Variable

$750

5.30%

$0
HSBC
More details

3.99%

Fixed - 3 years

$750

5.33%

$0
HSBC
More details

3.64%

Fixed - 2 years

$750

5.40%

$0
HSBC
More details

3.84%

Fixed - 2 years

$750

5.44%

$0
HSBC
More details

3.59%

Fixed - 1 year

$750

5.58%

$0
HSBC
More details

3.79%

Fixed - 1 year

$750

5.60%

$0
HSBC
More details

5.73%

Variable

$750

5.80%

$0
HSBC
More details

5.73%

Variable

$750

5.80%

$0
HSBC
More details

6.03%

Variable

$750

5.92%

$0
HSBC
More details

6.18%

Variable

$750

6.24%

$0
HSBC
More details

HSBC customer service

HSBC customers are spoilt for choice when it comes to contacting customer support. The HSBC contact centre hotline operates round the clock giving account holders 24/7 access to customer support. In addition, HSBC customer can contact a personal banking representative directly by email or by using the online enquiry form. HSBC also gives its customers the option of directing customer enquiries through Twitter. Customers also have the option of chatting directly with HSBC customer support through the online chat function on the HSBC website.

  • Customer service (phone, email branch)
  • Mobile app
  • Online banking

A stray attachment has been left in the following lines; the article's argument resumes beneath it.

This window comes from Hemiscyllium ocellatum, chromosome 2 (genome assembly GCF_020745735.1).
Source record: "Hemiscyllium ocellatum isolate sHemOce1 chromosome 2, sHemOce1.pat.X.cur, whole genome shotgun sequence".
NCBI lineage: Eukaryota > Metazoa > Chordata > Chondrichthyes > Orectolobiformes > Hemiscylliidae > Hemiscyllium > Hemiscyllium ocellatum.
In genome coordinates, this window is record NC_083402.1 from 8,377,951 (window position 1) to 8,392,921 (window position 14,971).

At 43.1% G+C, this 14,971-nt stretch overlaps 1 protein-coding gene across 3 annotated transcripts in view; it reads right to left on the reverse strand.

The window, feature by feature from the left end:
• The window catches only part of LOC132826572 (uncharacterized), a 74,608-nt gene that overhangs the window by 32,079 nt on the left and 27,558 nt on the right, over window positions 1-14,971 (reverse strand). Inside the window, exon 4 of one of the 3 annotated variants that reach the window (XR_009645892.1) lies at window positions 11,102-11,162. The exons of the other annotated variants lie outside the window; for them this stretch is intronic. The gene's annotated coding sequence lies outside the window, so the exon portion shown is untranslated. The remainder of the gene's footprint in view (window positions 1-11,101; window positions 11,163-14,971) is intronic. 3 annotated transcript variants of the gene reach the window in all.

• Live Chat

How to Apply

Borrowers wanting to apply for an HSBC home loan can either complete an online enquiry form, pop into a branch or call through to the Contact Centre for more support. Before applying for an HSBC home loan, consider what you can afford to borrow and what other costs you need to factor in. To apply for an HSBC home loan, you will need to supply the following information:

  • Proof of identity by providing 100 points of identification.
  • Proof of income and employment including employers contact details.
  • Provide a list of debts, assets and liabilities.

About HSBC home loans

HSBC home loans are popular options for investors buying property using foreign currency (expatriate home loans and market linked home loans) thanks to the bank’s large presence in Hong Kong.